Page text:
• Committed and consistent. For most of his twenty-year career as Qods Force commander, Soleimani painstakingly nurtured his relationships with senior stakeholders across Afghanistan, Iraq, Lebanon, Syria, and other theaters of conflict. An Arabic speaker, he commanded respect—and sometimes fear—from local proxies and allies.


Soleimani came to the Qods Force when it was in the doldrums and turned it into an effective source of power projection in Afghanistan, then Iraq, and finally Syria, Bahrain, and Yemen. In terms of his command style and focus, Soleimani specialized in four key roles:

  • Coordination hub. Soleimani was empowered to lead Iran’s whole-of-government approach to regional interventionism, aided by his closeness with Khamenei, his personal dynamism, and his seniority (in date of promotion) over other IRGC commanders. As a result, he had the ability to draw forces from the IRGC and the conventional army (Artesh) into unprecedentedly effective joint operations. He was also Iran’s senior interlocutor with Iraqi, Lebanese, Russian, and Syrian partners.
  • Operational firefighter. Soleimani moved between trouble spots efficiently, showing his face and holding key conversations with partners as needed. He operated in both the military and political spheres, visiting battlefronts while just as readily mediating the appointment of Iraqi prime ministers. As noted at the Washington Institute workshop, more than one Iraqi described him as “the last person we asked for help, but the first to arrive and deliver.”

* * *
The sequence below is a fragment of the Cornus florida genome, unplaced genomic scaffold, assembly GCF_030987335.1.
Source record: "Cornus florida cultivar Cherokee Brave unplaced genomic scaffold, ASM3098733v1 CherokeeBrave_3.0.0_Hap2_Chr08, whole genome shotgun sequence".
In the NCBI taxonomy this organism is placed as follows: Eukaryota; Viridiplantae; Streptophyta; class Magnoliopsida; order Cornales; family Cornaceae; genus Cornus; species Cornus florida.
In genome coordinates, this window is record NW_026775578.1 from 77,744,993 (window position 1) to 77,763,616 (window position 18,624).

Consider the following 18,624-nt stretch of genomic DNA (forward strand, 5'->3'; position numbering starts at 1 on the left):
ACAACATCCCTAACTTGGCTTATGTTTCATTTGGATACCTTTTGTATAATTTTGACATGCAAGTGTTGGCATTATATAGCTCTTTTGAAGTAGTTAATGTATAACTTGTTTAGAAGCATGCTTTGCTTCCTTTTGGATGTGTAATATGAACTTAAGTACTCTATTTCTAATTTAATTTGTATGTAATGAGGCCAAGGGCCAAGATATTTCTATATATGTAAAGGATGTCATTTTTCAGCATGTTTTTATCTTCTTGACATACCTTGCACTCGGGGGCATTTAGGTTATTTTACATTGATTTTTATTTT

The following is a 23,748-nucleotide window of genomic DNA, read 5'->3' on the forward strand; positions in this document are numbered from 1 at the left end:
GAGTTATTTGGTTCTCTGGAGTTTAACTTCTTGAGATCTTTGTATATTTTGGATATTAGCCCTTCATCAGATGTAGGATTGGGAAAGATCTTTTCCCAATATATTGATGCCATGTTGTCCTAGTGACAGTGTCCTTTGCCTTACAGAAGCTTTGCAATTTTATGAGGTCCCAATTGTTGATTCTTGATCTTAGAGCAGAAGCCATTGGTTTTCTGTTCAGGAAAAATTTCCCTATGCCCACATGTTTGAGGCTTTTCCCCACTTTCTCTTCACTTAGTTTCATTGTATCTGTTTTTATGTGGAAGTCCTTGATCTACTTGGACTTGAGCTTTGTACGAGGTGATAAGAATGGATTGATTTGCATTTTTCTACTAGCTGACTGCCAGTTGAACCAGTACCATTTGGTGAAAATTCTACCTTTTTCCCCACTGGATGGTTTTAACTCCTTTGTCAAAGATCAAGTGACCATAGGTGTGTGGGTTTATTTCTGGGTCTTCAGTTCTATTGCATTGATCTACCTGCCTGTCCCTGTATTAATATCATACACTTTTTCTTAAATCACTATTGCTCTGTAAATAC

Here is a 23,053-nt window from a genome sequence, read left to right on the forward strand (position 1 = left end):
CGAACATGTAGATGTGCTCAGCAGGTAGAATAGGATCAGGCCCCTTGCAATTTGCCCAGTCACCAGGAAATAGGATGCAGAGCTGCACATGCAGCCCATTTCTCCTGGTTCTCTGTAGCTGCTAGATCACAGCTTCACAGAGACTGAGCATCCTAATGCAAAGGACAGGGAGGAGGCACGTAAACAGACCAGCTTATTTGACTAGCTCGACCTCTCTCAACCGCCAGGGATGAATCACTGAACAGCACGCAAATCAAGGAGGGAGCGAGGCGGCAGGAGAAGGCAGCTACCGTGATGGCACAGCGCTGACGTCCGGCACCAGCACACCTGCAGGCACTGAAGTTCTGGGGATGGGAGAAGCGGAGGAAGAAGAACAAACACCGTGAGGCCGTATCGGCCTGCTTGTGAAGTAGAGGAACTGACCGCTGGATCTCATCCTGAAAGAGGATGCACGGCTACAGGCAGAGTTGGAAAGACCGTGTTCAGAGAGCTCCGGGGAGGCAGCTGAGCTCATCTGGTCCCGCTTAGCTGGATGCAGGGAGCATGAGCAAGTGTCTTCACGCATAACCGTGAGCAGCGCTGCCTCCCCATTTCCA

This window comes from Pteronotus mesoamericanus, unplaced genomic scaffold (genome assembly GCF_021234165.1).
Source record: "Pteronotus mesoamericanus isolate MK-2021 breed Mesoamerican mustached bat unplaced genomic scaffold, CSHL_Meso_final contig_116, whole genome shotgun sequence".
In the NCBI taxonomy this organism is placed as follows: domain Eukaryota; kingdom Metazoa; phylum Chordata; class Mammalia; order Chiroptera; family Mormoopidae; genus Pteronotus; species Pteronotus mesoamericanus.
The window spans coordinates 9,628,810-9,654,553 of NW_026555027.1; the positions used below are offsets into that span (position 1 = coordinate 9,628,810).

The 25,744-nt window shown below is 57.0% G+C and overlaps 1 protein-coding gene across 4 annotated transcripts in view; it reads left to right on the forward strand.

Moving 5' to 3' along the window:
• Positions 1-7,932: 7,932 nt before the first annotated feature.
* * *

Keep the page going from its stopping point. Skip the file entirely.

• Visible totem of IRGC power. Participants in the workshop were told that the IRGC’s years-long power projection in the region rested on two pillars: missiles and Soleimani, the face of the Qods Force’s expeditionary capabilities.
  • The IRGC’s domestic face. Soleimani was the only officer who could confidently show up at Iranian protest sites where most IRGC leaders were shooed away. His reasonably positive profile seemingly made him “un-booable,” and therefore a valuable bridge between the IRGC and disgruntled rural populations.


In his essay inaugurating The Washington Institute’s “Sudden Succession” series, Martin Kramer wrote that the key factor in assessing the significance of a given transition in the Middle East is deciding “where the leader stands in the arc of his life”: is he in the middle or toward the end, or is everything of significance behind him? The impact of removal obviously declines in the latter case.

Here Soleimani’s story becomes more complicated, since there were signs that his golden touch was beginning to abandon him before his death. In the end, he may have been a victim of his own success, with firm belief in his own “infallibility” spin and oversaturated with tasks due to his past effectiveness. By 2019 he was visibly overstretched and unable to delegate many key duties abroad, which meant frequently exposing himself to U.S. targeting opportunities as he shuttled around Iraq, Lebanon, and Syria.